“Tell me what you eat, I’ll tell you who you are.”

~Jean Anthelme Brillat-Savarin

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The Southern Dinner Table

The dinner table tells a story.  Gathered in regional reverence, devout worshipers of the dining divine keep time to culinary tradition-nourishing the soul as well as the body.  Taking a meal at the Southern dinner table is a multi-layered celebration weaving through generations, tradition and culture.  A sudden wave of news copy on the popularity, rediscovery and dare I say appreciation of Southern foods has not only resonated with my taste buds, but my memories of times spent gathered around the Southern dinner table.


I surely don’t believe nor make the claim that the South holds the patent on dinner table philosophies, but sitting down to the Southern dinner table is an intended event.  It doesn’t matter if the table is set for cornbread, red beans and rice or chicken fried anything with all the fixings- eating is far from simply a practice in sustenance.  From Southern farm, garden, market or waterway to Southern dinner table, the prepping, cooking, baking, frying, boiling or grilling is a culinary event.


Culinary tastes, rituals and traditions of cooking and dining vary from state to state, dining table to dining table across the South, but the core principles of preparing and sharing good food is uncomplicated, simple and basic.  If you cook, bake, fry, roast, barbecue, boil, grill, can, preserve or pickle it, they will come.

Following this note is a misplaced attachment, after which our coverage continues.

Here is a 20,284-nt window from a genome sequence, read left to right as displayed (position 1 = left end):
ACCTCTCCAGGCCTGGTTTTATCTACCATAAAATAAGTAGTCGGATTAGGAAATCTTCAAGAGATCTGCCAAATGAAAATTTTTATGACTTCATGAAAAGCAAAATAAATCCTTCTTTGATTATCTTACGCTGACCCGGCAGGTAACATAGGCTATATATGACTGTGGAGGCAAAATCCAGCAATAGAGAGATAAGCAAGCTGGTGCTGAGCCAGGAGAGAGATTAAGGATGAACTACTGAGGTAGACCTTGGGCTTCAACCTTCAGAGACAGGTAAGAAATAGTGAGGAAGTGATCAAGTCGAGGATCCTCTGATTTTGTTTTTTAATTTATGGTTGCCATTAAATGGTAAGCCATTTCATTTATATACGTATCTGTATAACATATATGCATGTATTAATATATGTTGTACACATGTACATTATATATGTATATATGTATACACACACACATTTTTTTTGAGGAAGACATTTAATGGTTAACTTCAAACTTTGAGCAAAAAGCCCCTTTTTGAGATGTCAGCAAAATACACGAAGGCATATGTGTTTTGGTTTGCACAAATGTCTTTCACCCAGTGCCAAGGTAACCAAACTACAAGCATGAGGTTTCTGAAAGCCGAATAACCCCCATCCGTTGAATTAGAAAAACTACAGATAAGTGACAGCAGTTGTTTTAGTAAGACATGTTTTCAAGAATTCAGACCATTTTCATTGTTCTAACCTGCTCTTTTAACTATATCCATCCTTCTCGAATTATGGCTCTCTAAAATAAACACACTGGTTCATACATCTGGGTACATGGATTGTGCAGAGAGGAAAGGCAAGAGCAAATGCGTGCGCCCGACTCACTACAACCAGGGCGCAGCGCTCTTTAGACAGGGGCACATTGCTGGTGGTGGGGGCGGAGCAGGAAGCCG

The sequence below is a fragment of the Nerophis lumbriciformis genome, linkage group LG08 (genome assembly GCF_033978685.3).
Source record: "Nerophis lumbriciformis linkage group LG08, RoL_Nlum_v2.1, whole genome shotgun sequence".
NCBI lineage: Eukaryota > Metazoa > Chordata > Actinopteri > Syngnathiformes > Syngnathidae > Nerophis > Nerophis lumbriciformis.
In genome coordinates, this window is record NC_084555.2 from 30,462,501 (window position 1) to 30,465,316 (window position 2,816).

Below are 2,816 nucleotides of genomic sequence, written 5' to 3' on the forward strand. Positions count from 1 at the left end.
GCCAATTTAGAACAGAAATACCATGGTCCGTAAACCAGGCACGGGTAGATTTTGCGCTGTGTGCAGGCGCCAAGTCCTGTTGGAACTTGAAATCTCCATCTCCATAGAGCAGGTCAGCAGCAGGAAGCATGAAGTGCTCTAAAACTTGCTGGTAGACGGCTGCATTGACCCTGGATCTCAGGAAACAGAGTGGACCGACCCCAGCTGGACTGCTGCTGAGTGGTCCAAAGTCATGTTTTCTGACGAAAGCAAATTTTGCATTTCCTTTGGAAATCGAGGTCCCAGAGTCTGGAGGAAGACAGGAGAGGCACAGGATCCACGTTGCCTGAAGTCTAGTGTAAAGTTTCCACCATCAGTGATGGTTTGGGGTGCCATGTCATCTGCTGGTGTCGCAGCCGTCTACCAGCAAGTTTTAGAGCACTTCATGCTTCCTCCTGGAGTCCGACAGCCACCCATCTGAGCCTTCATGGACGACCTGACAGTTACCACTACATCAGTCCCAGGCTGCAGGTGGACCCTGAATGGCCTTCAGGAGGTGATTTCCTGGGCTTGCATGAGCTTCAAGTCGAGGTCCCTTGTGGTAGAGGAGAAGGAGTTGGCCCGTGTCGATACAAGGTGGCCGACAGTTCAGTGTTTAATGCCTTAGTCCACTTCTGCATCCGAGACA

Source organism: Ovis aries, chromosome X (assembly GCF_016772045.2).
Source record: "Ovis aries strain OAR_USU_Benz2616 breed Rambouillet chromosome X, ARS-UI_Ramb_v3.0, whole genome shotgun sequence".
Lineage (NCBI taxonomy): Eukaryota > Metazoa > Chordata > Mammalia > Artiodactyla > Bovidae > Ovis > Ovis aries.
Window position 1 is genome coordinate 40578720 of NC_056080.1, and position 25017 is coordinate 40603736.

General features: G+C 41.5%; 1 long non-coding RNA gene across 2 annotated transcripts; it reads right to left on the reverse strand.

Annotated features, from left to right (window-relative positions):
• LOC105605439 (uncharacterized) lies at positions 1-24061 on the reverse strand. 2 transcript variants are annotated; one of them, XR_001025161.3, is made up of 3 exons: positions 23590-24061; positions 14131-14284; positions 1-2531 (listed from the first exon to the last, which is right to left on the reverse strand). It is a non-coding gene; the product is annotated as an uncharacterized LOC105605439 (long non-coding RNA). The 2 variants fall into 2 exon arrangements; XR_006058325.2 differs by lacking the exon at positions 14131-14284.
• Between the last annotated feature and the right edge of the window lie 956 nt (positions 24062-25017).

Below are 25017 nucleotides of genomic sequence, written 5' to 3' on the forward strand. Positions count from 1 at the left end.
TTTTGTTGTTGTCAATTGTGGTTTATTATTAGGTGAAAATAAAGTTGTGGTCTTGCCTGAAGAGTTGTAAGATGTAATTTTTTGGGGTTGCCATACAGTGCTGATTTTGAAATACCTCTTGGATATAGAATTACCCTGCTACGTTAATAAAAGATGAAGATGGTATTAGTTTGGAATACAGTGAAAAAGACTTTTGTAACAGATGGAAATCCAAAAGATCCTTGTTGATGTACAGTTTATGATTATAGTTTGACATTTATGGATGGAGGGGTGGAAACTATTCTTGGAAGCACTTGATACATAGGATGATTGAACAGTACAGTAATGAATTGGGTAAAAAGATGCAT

The differences between the ways of my Texas, Tennessee and Louisiana relatives always seemed to warrant a they don’t do it like this in whichever two states you were not breaking bread in.   The shared commonality between the Texas, Tennessee and Louisiana masses boil down to simple dining vocabulary.

Dinner is the meal eaten in the middle of the day.

Supper is the meal eaten in the evening.


Breaking bread with the Texas family came with rituals and a throwback vibe all its own.  The dining room table was for the adults, and the kitchen table was for the kids. Soft white bread on a china bread and butter plate was as close to a bread basket as you were gonna get.  My Aunt Sis was as full of sass as she was wit, and lightening quick with an answer and a serving spoon.  This firecracker’s table came equipped with its own GPS system.

Grease.  Preserves.  Salt.

Grease was the answer for everything, a pressed glass compote dish filled with homemade pear preserves never left the center of the table, and salt was not an acquired taste- it was a required taste.


The ladies in both my Texas and Louisiana family subscribed to the take down the china, fill the crystal to the rim and put a hint of silver on the situation school of thought.  When questioned why a middle of the week dinner called for a fine lace tablecloth and a china pattern worthy of royalty, Sis would shoot back with a, “Well, hon, what’s the use of having the stuff if you don’t use it?”  I knew there was wisdom in her words, and they resonate with me to this day each time I open the doors to the china cabinet.

Life is too short not to use the good china, crystal and table linens every day.

You can quote me and Aunt Sis on it.


Does any of this ring a familiar dinner bell with you?  In continuation and reflection of the traditions and tastes of the Southern dinner table, my Tennessee family round the Southern dinner table traditions will be the subject of my next post.